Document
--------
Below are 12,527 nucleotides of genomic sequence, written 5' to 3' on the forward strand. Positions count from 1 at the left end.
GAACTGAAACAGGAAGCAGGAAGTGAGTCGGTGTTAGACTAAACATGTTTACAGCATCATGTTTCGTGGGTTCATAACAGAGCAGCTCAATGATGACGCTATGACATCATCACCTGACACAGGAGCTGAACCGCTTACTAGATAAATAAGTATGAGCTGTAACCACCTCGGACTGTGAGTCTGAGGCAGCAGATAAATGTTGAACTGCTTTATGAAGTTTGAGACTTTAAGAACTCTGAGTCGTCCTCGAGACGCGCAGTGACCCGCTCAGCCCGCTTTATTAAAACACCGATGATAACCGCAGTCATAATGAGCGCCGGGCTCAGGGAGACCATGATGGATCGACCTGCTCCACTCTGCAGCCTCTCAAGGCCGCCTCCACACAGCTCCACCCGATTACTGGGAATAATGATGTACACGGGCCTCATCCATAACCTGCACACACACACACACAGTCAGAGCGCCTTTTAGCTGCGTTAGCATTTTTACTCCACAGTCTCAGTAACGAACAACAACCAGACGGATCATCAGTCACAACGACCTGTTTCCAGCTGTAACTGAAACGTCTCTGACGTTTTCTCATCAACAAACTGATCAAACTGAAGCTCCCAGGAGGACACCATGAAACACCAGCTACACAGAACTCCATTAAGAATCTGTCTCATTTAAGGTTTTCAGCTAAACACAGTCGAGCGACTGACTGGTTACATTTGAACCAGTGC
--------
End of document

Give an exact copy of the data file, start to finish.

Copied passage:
Below are 12,527 nucleotides of genomic sequence, written 5' to 3' on the forward strand. Positions count from 1 at the left end.
GAACTGAAACAGGAAGCAGGAAGTGAGTCGGTGTTAGACTAAACATGTTTACAGCATCATGTTTCGTGGGTTCATAACAGAGCAGCTCAATGATGACGCTATGACATCATCACCTGACACAGGAGCTGAACCGCTTACTAGATAAATAAGTATGAGCTGTAACCACCTCGGACTGTGAGTCTGAGGCAGCAGATAAATGTTGAACTGCTTTATGAAGTTTGAGACTTTAAGAACTCTGAGTCGTCCTCGAGACGCGCAGTGACCCGCTCAGCCCGCTTTATTAAAACACCGATGATAACCGCAGTCATAATGAGCGCCGGGCTCAGGGAGACCATGATGGATCGACCTGCTCCACTCTGCAGCCTCTCAAGGCCGCCTCCACACAGCTCCACCCGATTACTGGGAATAATGATGTACACGGGCCTCATCCATAACCTGCACACACACACACACAGTCAGAGCGCCTTTTAGCTGCGTTAGCATTTTTACTCCACAGTCTCAGTAACGAACAACAACCAGACGGATCATCAGTCACAACGACCTGTTTCCAGCTGTAACTGAAACGTCTCTGACGTTTTCTCATCAACAAACTGATCAAACTGAAGCTCCCAGGAGGACACCATGAAACACCAGCTACACAGAACTCCATTAAGAATCTGTCTCATTTAAGGTTTTCAGCTAAACACAGTCGAGCGACTGACTGGTTACATTTGAACCAGTGC